February 20, 2019

An Evening with Christine Ebersole



Two weeks ago, I noticed a notice on social media about Christine Ebersole singing at Alice Tully Hall. 

Go, said a little voice. Go. How often do you hear a great singer?

So I did, and she is.

The voice and woman behind it can do just about anything: chest voice, soft high head voice, mix, character voice—you name it—it’s all there.

Jazz standards, Harold Arlen songs, Show Tunes and the Methodist hymn "How Can I Keep From Singing" are sung with equal integrity, each song a deep dive into authentic, straight from the heart music-making.

I performed with Ebersole in Lady in the Dark with City Center Encores! in the mid-90’s; and if anything, her voice has become warmer with no loss of an innate ability to mine old-time vocalism, which includes a melting portamento—so rarely heard today. 

The youthful quality of Ebersole’s voice (we’re talking head voice—the cinderella of vocalism) is undeniable and accompanied by a sense of poignancy. From the aching beauty of "How Are Things Glocca Morra" to "My Shining Hour," Ebsersole touches the listener deeply while exploiting what seems forbidden on the Broadway stage these days: clear, resonant, glorious tone.

How does the 65 year old soprano—who will be 66 February 21—keep her voice intact? The program contained an interview with a clue: Ebersole talks to the animals—especially her bird.

On the face of it, the reader might think, what?

But I get it. Ebersole uses her ear, mimicking and assimilating tonally rich sound that stretches her vocal folds. She’s not nuts. Rather, she’s intuitively prescient in keeping her ear intact, which really is the voice.

Interestingly, Ebersole was a violinist before realizing (while sitting in the orchestra pit as a teenager) that she wanted to be up onstage singing. This explains a lot, since one hears a unique connection between notes that goes beyond the usual legato. Whether real or imagined on the part of this writer, it is a fact that 18th century Italian singers learned their art through use of the violin as an example of perfect tone. Why not Ebersole?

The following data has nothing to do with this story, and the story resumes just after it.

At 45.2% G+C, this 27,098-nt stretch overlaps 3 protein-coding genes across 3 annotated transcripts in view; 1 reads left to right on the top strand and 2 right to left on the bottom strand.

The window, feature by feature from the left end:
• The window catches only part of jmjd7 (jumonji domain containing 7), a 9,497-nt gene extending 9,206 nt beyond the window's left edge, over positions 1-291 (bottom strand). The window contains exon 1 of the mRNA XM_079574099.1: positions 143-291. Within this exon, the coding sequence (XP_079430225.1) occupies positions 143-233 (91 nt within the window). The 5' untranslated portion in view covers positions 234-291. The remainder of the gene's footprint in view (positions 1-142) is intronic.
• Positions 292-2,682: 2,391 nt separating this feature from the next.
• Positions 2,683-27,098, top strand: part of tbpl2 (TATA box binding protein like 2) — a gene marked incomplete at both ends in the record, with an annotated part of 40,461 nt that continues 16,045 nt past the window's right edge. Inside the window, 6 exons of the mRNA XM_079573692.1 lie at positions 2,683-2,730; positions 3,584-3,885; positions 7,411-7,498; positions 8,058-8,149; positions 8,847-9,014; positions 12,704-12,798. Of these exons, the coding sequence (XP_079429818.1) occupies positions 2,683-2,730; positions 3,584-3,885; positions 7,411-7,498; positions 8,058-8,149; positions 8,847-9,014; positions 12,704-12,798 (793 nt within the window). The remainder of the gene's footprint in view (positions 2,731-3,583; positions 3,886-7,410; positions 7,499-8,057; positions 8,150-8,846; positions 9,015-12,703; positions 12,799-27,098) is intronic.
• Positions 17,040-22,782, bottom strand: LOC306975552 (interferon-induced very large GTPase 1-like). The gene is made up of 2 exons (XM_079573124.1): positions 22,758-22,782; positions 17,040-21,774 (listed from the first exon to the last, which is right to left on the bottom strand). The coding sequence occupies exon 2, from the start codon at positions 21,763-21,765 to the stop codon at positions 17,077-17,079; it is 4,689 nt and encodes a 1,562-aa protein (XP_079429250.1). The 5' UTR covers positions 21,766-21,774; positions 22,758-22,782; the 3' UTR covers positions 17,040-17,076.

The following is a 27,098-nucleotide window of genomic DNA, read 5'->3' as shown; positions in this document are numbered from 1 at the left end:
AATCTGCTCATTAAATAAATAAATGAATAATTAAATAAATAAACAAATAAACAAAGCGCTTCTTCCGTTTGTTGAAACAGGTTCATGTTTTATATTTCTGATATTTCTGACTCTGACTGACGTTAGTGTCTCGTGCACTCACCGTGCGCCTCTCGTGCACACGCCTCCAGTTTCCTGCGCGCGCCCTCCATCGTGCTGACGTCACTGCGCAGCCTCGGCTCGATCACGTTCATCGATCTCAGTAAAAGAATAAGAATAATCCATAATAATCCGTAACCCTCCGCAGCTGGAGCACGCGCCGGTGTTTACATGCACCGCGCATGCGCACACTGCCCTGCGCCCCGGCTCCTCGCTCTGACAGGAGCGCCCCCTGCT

(The theme here is that great singers have great listening ability.)

Yes, she can belt with the best of them (belting itself not being exactly beautiful in anyone’s voice) as evidenced in "On the Aitchison, Topeka and Santa Fe." But Ebersole knows where to leave off and go into head. Knowing her limits, and having fuel to burn, she knows how to sing full throttle without stripping her gears. It’s no surprise then when guest pianist Marc Shaiman refers to Ebersole as a Maserati—the descriptors associated with the iconic automaker fitting perfectly.

Elegance, style, passion and performance.

Does the average listener know just how vocally smart Ebersole is? I wonder. She may not give it much thought, but her skill is evident everywhere.

Ok. There was one moment in "Will You" from Grey Gardens when I thought—oops—what’s up with that—coming as it did at the end of the song when two repeated high notes weren’t in the center of the pitch. But then, having taught the song, I know that the word “dreams” on the high note coming immediately after the lower note “fade” is damn hard to keep in perfect tune—the [i] vowel wanting to go towards the middle register when it really needs to go towards head. As a consequence, the second high note on the word “you” is hard because Larry isn’t resting in his hammock anymore. Sum total: While Will You is a great song, the composer’s vowel placement doesn’t make it easy for the singer.

Too technical? Perhaps, but you’re reading the blog of a voice teacher, not a plumber. Be that as it may, Ebersole made me want to cry more than once with the sheer sumptuousness of her singing.

She’s at the top of her game, singing at 65 like you wish you could at 30. It really doesn’t get any better. Find Erbersole wherever and whenever you can and treasure her voice and artistry.


—An Evening with Christine Ebersole, Alice Tully Hall, February 20, 2019: Lawrence Yurnam, Music director and Piano; Aaron Heick, Reeds; Paul Woodiel, Violin and Viola; Davic Fink, Bass; Jared Schonig, Drums.

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